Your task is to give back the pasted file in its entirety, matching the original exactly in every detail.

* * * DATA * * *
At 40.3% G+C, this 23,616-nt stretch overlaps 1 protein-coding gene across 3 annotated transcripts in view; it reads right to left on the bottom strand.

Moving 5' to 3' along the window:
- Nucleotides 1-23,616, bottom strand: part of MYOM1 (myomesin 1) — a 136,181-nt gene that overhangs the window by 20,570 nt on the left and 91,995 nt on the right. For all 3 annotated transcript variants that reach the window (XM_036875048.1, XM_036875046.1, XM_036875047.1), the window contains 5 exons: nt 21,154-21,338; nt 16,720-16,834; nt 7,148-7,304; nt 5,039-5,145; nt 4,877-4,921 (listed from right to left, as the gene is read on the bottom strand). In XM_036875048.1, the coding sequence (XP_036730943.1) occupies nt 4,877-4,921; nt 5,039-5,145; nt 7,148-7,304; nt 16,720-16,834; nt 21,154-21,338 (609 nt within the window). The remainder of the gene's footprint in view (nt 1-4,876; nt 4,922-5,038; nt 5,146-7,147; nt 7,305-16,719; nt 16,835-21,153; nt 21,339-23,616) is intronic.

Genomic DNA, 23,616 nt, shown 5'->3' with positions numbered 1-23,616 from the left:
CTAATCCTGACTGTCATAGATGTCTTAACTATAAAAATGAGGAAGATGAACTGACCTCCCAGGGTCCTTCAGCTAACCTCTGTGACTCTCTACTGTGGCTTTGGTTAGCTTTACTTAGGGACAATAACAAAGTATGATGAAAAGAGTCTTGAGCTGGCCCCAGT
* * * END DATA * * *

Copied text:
At 40.3% G+C, this 23,616-nt stretch overlaps 1 protein-coding gene across 3 annotated transcripts in view; it reads right to left on the bottom strand.

Moving 5' to 3' along the window:
- Nucleotides 1-23,616, bottom strand: part of MYOM1 (myomesin 1) — a 136,181-nt gene that overhangs the window by 20,570 nt on the left and 91,995 nt on the right. For all 3 annotated transcript variants that reach the window (XM_036875048.1, XM_036875046.1, XM_036875047.1), the window contains 5 exons: nt 21,154-21,338; nt 16,720-16,834; nt 7,148-7,304; nt 5,039-5,145; nt 4,877-4,921 (listed from right to left, as the gene is read on the bottom strand). In XM_036875048.1, the coding sequence (XP_036730943.1) occupies nt 4,877-4,921; nt 5,039-5,145; nt 7,148-7,304; nt 16,720-16,834; nt 21,154-21,338 (609 nt within the window). The remainder of the gene's footprint in view (nt 1-4,876; nt 4,922-5,038; nt 5,146-7,147; nt 7,305-16,719; nt 16,835-21,153; nt 21,339-23,616) is intronic.

Genomic DNA, 23,616 nt, shown 5'->3' with positions numbered 1-23,616 from the left:
CTAATCCTGACTGTCATAGATGTCTTAACTATAAAAATGAGGAAGATGAACTGACCTCCCAGGGTCCTTCAGCTAACCTCTGTGACTCTCTACTGTGGCTTTGGTTAGCTTTACTTAGGGACAATAACAAAGTATGATGAAAAGAGTCTTGAGCTGGCCCCAGT